A Carnivore's Paradise

Bring your own wine, order the parrillada and enjoy a civil bacchanalia at Pampa Grill.

When you order a parrillada here, your meat will be kept warm with some of those same coals in the hibachi-style tray that's delivered to your table. You can choose from two different parrilladas (both of which are meant to feed two people, but could easily feed three to four): one that omits the traditional offal like chinchulines (intestines) and mollejas (sweetbreads) for $27.50, and one that includes them for $10 more. Each includes two sides; stick with the buttery mashed potatoes and a simple green salad, as the frozen vegetables are mushy and the french fries mealy.

Both parrilladas, however, are heaped high with short ribs, flank steak, skirt steak, grilled chicken, chorizo and morcilla. They're all cooked to order, too. And when you say "rare," the kitchen takes you very seriously, delivering a blackened tray topped with steaks that glisten a bloody persimmon color when you cut into them.

I wasn't a fan of the chinchulines on the more expensive parrillada, for the same reason I ended up disliking a chicken sandwich on another visit: The texture was tough and rubbery (even for chitterlings) and they were bland and underseasoned. This isn't a problem I've noticed with any other meats at Pampa Grill, and so I'd recommend getting the less expensive parrillada and getting an order of sweetbreads for an extra $6.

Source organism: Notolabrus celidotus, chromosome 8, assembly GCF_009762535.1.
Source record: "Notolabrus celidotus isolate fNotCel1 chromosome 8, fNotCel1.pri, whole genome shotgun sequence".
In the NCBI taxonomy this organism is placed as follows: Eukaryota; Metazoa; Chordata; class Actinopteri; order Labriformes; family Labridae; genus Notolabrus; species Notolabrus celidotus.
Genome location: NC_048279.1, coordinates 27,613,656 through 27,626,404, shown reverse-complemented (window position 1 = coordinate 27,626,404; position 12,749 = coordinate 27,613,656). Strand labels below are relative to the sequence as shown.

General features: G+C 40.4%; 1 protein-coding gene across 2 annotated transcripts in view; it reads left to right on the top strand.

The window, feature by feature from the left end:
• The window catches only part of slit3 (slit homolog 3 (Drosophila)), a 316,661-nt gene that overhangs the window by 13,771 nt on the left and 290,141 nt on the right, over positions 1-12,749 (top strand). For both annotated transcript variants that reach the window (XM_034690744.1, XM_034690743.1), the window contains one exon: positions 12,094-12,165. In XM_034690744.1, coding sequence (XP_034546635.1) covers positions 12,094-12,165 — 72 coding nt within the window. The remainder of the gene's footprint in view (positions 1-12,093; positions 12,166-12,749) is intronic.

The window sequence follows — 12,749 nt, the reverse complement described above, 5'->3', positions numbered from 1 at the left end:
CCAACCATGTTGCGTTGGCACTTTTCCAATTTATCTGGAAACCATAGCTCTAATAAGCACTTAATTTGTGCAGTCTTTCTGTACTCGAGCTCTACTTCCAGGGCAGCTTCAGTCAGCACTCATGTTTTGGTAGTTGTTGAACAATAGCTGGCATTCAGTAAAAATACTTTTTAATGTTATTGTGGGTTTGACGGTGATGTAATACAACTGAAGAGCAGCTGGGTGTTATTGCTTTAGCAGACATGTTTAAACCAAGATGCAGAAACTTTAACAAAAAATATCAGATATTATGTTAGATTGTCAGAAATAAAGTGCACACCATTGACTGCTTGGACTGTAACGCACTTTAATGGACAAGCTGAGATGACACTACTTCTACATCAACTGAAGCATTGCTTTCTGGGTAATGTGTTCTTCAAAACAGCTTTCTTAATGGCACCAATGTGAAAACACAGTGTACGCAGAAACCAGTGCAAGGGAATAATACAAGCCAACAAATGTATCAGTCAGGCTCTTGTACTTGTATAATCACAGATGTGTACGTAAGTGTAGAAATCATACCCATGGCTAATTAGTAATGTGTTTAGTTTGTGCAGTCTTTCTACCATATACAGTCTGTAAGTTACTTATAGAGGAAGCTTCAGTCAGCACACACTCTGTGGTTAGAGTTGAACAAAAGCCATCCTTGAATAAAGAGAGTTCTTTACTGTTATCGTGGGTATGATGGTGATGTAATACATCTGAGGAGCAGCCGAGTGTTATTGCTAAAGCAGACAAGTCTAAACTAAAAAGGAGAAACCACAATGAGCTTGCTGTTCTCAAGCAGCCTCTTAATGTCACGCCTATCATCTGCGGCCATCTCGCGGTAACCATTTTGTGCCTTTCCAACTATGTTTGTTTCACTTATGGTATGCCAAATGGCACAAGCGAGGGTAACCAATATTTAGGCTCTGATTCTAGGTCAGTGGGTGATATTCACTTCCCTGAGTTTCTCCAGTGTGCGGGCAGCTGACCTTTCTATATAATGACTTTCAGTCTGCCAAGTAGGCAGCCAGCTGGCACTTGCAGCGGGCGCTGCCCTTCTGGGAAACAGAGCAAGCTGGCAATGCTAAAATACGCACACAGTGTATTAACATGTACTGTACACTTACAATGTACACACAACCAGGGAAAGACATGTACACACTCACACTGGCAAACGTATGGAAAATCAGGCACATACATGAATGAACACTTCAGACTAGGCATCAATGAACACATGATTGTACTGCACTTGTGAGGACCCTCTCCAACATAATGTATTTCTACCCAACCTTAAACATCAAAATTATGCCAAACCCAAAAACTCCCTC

The parrillada overflows with nearly every cut of cow.
Troy Fields
The parrillada overflows with nearly every cut of cow.

Location Info


Pampa Grill & Market

10111 Hammerly Blvd.
Houston, TX 77080

Category: Restaurant > Argentine

Region: Outer Loop - NW


Hours: 11 a.m. to 9 p.m. Tuesdays through Saturdays, 11 a.m. to 6 p.m. Sundays.
Empanada de carne: $1.90
Empanada de espinaca: $1.90
Mollejas: $6
Morcilla: $6
Chicken sandwich: $7.90
Milanesa Italiana: $9.90
Parrillada: $27.50

SLIDESHOW: Pampa Grill: A Carnivore's Paradise
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The sweetbreads are a must, if only for the brilliantly soft and rich texture underneath that robust char. On the table are two jars: one with a garlicky chimichurri for your meat, and one with salsa criolla for your offal. Spoon a bit of that sweet pepper-and-onion salsa over your mollejas for a uniquely South American take on the sweetbreads you normally only see in tacos here.

After all, part of the allure of Pampa Grill is eating as Argentinians would. And they order milanesas and meat by the ­table-full. In fact, after one not-so-memorable meal of ravioli and a chicken sandwich, the friendly woman behind the cash register joked: "You should have ordered the parrillada." Perhaps she'd seen how little of the food we'd eaten after ordering; there was no way she could have missed it in the small, cozily crowded restaurant that day.

And she was right: I was kicking myself for branching out from Pampa Grill's standards and going off the ranch, as it were. Meat is the way to go here, and you go big or go home.

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